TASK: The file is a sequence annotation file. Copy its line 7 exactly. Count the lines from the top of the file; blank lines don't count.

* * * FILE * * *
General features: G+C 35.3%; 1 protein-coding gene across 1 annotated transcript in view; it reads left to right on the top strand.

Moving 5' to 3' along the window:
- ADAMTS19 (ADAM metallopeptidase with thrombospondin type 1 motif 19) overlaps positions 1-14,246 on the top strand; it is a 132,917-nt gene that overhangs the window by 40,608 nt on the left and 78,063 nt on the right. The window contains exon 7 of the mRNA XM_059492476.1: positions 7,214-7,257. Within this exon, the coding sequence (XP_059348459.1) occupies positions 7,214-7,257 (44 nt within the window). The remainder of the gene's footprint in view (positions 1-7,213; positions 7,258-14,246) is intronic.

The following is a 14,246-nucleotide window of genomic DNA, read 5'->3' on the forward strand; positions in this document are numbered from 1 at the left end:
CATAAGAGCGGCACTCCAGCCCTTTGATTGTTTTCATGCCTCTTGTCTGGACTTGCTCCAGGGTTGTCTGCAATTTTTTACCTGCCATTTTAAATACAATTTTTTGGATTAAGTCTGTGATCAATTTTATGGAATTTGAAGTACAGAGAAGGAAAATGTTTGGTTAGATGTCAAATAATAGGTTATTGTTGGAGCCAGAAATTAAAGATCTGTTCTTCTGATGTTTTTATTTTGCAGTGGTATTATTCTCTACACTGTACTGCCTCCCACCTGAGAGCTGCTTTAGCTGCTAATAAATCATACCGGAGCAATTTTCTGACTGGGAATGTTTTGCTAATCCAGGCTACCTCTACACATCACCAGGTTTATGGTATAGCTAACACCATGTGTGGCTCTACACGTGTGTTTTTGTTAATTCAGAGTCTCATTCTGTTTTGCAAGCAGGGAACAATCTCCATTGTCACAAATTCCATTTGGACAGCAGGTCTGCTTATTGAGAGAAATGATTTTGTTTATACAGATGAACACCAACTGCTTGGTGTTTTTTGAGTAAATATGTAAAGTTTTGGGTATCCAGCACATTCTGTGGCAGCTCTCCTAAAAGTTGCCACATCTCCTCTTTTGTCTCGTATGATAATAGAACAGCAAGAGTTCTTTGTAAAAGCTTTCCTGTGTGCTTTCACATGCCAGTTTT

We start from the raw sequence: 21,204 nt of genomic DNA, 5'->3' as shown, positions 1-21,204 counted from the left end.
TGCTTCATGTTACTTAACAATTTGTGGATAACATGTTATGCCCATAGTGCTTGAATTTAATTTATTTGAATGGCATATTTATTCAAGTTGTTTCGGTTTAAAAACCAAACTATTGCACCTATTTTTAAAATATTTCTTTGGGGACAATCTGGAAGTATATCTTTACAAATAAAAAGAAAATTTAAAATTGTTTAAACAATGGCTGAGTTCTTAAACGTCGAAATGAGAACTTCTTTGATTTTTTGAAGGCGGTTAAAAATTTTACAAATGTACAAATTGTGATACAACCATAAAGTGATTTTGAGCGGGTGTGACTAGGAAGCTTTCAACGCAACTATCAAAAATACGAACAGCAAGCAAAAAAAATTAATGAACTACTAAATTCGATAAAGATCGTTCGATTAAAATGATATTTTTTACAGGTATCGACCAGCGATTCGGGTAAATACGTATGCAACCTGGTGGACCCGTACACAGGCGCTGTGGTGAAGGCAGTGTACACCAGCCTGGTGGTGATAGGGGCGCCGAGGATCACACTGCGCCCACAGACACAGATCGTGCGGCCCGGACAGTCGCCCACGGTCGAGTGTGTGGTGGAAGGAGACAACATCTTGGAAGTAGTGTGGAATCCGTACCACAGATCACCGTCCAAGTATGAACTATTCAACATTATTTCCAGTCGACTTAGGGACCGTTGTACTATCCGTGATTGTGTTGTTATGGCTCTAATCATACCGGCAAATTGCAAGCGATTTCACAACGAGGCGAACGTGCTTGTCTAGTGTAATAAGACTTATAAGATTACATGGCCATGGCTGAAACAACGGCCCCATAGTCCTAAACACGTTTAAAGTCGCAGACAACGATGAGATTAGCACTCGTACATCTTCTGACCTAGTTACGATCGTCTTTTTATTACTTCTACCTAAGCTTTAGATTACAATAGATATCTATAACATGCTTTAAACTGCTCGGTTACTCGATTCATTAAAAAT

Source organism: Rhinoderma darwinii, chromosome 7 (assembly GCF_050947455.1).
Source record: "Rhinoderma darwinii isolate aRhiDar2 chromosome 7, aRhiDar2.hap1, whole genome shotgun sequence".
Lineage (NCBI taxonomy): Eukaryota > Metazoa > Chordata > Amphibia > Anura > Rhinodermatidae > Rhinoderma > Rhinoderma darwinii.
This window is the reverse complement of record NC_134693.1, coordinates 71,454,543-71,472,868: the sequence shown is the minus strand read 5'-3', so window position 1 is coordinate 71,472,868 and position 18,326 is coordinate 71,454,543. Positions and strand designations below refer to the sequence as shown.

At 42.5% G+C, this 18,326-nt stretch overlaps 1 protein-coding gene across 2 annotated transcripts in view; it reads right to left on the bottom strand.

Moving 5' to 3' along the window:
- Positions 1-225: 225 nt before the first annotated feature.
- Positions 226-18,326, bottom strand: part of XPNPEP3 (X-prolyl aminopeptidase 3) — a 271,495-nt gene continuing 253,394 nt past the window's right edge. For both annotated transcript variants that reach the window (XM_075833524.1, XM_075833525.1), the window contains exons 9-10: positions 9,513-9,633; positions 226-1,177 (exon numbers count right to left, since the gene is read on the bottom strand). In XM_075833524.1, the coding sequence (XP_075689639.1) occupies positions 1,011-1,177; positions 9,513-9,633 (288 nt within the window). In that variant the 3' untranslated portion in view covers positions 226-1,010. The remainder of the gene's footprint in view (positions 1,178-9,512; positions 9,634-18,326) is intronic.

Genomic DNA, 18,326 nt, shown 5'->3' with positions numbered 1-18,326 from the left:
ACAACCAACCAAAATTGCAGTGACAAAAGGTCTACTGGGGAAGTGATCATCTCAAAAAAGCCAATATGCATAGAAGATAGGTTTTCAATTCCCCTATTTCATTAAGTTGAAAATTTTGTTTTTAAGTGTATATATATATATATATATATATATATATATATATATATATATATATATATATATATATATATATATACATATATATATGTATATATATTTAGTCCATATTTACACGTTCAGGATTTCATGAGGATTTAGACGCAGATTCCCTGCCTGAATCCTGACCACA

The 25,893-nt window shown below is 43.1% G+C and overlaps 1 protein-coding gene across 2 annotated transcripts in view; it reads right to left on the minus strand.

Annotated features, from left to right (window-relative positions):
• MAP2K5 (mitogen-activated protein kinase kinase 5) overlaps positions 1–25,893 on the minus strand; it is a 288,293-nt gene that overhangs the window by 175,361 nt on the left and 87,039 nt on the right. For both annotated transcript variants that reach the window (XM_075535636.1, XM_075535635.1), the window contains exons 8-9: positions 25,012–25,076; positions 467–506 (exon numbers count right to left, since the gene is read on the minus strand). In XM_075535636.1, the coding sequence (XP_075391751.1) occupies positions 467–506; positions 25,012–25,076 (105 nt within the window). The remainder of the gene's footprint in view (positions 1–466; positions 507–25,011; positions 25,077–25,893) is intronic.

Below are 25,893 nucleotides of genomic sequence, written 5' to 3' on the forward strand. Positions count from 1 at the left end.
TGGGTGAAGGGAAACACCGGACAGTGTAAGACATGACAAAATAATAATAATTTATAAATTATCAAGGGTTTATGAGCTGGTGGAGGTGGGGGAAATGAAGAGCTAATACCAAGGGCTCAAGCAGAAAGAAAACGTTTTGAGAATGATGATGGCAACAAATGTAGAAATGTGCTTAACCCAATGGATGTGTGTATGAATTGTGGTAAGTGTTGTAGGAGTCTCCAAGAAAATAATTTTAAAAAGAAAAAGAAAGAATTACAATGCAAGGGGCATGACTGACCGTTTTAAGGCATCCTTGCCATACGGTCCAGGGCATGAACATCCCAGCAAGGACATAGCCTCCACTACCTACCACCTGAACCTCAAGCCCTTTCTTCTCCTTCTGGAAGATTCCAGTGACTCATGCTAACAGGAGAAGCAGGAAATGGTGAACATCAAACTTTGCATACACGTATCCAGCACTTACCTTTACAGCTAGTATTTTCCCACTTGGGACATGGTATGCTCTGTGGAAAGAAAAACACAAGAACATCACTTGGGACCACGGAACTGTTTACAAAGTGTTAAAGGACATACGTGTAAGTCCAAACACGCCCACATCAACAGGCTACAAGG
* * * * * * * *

TGCTTCATGTTACTTAACAATTTGTGGATAACATGTTATGCCCATAGTGCTTGAATTTAATTTATTTGAATGGCATATTTATTCAAGTTGTTTCGGTTTAAAAACCAAACTATTGCACCTATTTTTAAAATATTTCTTTGGGGACAATCTGGAAGTATATCTTTACAAATAAAAAGAAAATTTAAAATTGTTTAAACAATGGCTGAGTTCTTAAACGTCGAAATGAGAACTTCTTTGATTTTTTGAAGGCGGTTAAAAATTTTACAAATGTACAAATTGTGATACAACCATAAAGTGATTTTGAGCGGGTGTGACTAGGAAGCTTTCAACGCAACTATCAAAAATACGAACAGCAAGCAAAAAAAATTAATGAACTACTAAATTCGATAAAGATCGTTCGATTAAAATGATATTTTTTACAGGTATCGACCAGCGATTCGGGTAAATACGTATGCAACCTGGTGGACCCGTACACAGGCGCTGTGGTGAAGGCAGTGTACACCAGCCTGGTGGTGATAGGGGCGCCGAGGATCACACTGCGCCCACAGACACAGATCGTGCGGCCCGGACAGTCGCCCACGGTCGAGTGTGTGGTGGAAGGAGACAACATCTTGGAAGTAGTGTGGAATCCGTACCACAGATCACCGTCCAAGTATGAACTATTCAACATTATTTCCAGTCGACTTAGGGACCGTTGTACTATCCGTGATTGTGTTGTTATGGCTCTAATCATACCGGCAAATTGCAAGCGATTTCACAACGAGGCGAACGTGCTTGTCTAGTGTAATAAGACTTATAAGATTACATGGCCATGGCTGAAACAACGGCCCCATAGTCCTAAACACGTTTAAAGTCGCAGACAACGATGAGATTAGCACTCGTACATCTTCTGACCTAGTTACGATCGTCTTTTTATTACTTCTACCTAAGCTTTAGATTACAATAGATATCTATAACATGCTTTAAACTGCTCGGTTACTCGATTCATTAAAAAT